But anyone who looks at Twitter or other social media platforms can see a different story. Sixty-two percent of American Jews report being targeted by anti-Semites on Facebook, 33 percent on Twitter. In recent days, following conversations with top AJC officials, Facebook decided to bar Holocaust denial and distortion posts. Anti-Semitic comments, threats to Jewish journalists and public figures are commonplace and they come from all sides. Israel is regularly vilified well beyond criticism of its policies. Social media can sometimes feel like the perfect storm of anti-Semitism.

Sadly, there are no simple answers to root out anti-Semitism. Tech platforms’ codes of conduct, public policy, the courts and the legislative process only go so far. Changing hearts and minds is another matter. Since George Washington’s letter to the Jewish community of Newport in 1790, in which he wrote, “For happily, the Government of the United States gives to bigotry no sanction, to persecution no assistance,” Jews have had good reason to feel secure in our country. But, as we know, America has not always lived up to its ideals. Anti-Semitism persists.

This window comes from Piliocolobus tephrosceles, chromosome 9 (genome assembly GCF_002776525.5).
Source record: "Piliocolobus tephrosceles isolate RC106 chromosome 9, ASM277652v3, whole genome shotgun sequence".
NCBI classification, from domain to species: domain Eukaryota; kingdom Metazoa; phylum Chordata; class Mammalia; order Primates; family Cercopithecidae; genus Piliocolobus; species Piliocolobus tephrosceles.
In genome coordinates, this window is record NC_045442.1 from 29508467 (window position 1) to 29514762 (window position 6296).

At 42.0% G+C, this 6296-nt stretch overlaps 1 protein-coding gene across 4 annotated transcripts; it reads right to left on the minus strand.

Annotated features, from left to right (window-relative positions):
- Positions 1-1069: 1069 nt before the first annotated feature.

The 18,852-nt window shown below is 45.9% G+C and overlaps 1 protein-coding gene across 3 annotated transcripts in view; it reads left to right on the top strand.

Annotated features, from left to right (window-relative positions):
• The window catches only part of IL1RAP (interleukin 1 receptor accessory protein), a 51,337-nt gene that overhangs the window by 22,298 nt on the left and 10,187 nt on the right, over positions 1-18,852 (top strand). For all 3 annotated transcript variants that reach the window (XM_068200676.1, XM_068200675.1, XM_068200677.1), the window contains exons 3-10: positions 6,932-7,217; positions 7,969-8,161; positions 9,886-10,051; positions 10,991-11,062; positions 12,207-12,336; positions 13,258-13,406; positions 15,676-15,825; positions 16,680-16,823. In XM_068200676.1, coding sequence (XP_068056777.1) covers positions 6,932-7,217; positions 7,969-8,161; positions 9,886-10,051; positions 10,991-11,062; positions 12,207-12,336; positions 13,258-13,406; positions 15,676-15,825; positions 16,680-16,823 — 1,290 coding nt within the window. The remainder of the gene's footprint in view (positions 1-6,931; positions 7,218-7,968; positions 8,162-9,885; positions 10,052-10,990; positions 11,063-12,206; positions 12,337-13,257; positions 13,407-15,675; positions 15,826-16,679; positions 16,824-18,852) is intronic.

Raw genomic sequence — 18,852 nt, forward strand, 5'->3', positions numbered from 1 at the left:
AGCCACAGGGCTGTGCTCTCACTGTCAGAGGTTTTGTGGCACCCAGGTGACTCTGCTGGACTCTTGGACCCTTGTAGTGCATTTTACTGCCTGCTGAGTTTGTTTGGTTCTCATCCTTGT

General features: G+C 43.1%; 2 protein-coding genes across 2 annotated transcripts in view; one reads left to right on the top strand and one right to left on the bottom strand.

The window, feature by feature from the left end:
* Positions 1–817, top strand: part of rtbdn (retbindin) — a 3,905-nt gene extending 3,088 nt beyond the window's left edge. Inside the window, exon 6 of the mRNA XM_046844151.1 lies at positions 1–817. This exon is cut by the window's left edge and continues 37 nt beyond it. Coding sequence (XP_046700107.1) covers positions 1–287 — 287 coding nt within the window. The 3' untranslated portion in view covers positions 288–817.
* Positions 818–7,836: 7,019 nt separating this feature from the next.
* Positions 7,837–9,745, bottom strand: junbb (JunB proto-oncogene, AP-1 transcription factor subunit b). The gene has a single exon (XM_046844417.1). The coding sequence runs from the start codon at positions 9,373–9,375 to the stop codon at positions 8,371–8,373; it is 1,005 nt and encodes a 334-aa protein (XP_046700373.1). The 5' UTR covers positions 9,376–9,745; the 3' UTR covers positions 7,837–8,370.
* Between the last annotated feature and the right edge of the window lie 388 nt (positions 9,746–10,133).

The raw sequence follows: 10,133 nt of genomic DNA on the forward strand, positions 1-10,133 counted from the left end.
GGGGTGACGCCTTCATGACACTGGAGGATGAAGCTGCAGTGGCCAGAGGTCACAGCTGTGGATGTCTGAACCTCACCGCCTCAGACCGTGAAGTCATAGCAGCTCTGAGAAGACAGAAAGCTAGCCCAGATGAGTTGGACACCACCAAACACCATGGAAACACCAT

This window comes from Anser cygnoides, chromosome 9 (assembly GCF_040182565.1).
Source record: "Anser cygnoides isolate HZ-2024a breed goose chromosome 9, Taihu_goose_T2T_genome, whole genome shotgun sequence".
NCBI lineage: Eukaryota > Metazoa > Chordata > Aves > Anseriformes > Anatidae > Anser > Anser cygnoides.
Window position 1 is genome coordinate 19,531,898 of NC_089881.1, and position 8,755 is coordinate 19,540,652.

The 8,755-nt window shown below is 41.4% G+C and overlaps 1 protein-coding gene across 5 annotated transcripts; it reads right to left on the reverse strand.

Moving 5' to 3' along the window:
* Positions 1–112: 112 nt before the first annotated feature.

When I was a kid, I had no idea how to stand up to the bullies and fight anti-Semitism head on. A few pennies on their own might not seem like a big deal. But the damage inflicted was. It must stop.

What do we do? What is our role as Jews and American citizens?We must stand up and call out attacks, physical and otherwise, and demand to be seen and heard. Perpetrators must be held accountable.

In addition, at this time of divisiveness in our country, it is time to stand up for civility and pluralism. When countries thrive, the Jewish community is safer and more secure. No matter what your political affiliation, working to build a more civil and stable America will improve the lives of Jews. By acting as a good citizen, both on and offline, you will lower the temperature in our country. Use your voice to bring people together and watch what happens.

We cannot sit idly by or stay silent. Only by standing up and displaying self-respect will we inspire others to stand with us and eradicate this hatred once and for all.

Alan Ronkin is director of American Jewish Committee Washington, D.C. Region

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  1. Well said, Mr Ronkin! Being a faithful Jew and a proud American citizen do go hand in hand! I hope most people know that our Founding Fathers were inspired to create America’s founding documents by adhering to the ethics and moral values in the Torah, known to them as the Old Testament. Also, my experiences as a child growing up in the Bronx melting pot were similar to yours. Most of my friends were Irish and Italian first or second generation Americans. As friends we got along famously, and yet a number of them confided that at their home dinner tables and at church, their parents and church leaders sometimes referred to Jews as “Christ killers.” I think this goes to show that true friendship and being instilled with the American spirit and values, both at home and at school, can overcome anti-Semitism!